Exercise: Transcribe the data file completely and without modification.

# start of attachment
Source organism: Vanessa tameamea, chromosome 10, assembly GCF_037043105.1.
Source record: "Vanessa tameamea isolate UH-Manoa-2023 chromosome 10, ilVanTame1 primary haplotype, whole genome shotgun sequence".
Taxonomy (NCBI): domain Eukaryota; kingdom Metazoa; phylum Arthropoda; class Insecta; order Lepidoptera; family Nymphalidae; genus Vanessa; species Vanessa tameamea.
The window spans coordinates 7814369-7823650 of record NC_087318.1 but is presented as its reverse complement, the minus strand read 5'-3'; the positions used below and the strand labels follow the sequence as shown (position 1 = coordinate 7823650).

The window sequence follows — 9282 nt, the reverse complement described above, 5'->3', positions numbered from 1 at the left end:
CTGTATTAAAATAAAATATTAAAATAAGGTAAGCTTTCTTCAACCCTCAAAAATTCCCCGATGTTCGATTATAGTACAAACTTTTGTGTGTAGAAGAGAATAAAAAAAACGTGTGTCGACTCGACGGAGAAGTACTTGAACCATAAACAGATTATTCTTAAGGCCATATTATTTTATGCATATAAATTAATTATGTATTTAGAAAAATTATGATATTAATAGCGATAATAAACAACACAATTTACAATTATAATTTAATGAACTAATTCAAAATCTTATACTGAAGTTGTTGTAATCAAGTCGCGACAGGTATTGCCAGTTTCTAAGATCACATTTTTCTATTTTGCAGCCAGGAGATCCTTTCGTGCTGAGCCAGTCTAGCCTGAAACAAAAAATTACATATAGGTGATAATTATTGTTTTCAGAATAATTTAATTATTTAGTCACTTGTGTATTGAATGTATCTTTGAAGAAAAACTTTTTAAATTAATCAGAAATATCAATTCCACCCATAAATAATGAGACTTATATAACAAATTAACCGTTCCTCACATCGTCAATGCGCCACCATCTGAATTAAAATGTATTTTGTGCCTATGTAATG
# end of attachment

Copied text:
Source organism: Vanessa tameamea, chromosome 10, assembly GCF_037043105.1.
Source record: "Vanessa tameamea isolate UH-Manoa-2023 chromosome 10, ilVanTame1 primary haplotype, whole genome shotgun sequence".
Taxonomy (NCBI): domain Eukaryota; kingdom Metazoa; phylum Arthropoda; class Insecta; order Lepidoptera; family Nymphalidae; genus Vanessa; species Vanessa tameamea.
The window spans coordinates 7814369-7823650 of record NC_087318.1 but is presented as its reverse complement, the minus strand read 5'-3'; the positions used below and the strand labels follow the sequence as shown (position 1 = coordinate 7823650).

The window sequence follows — 9282 nt, the reverse complement described above, 5'->3', positions numbered from 1 at the left end:
CTGTATTAAAATAAAATATTAAAATAAGGTAAGCTTTCTTCAACCCTCAAAAATTCCCCGATGTTCGATTATAGTACAAACTTTTGTGTGTAGAAGAGAATAAAAAAAACGTGTGTCGACTCGACGGAGAAGTACTTGAACCATAAACAGATTATTCTTAAGGCCATATTATTTTATGCATATAAATTAATTATGTATTTAGAAAAATTATGATATTAATAGCGATAATAAACAACACAATTTACAATTATAATTTAATGAACTAATTCAAAATCTTATACTGAAGTTGTTGTAATCAAGTCGCGACAGGTATTGCCAGTTTCTAAGATCACATTTTTCTATTTTGCAGCCAGGAGATCCTTTCGTGCTGAGCCAGTCTAGCCTGAAACAAAAAATTACATATAGGTGATAATTATTGTTTTCAGAATAATTTAATTATTTAGTCACTTGTGTATTGAATGTATCTTTGAAGAAAAACTTTTTAAATTAATCAGAAATATCAATTCCACCCATAAATAATGAGACTTATATAACAAATTAACCGTTCCTCACATCGTCAATGCGCCACCATCTGAATTAAAATGTATTTTGTGCCTATGTAATG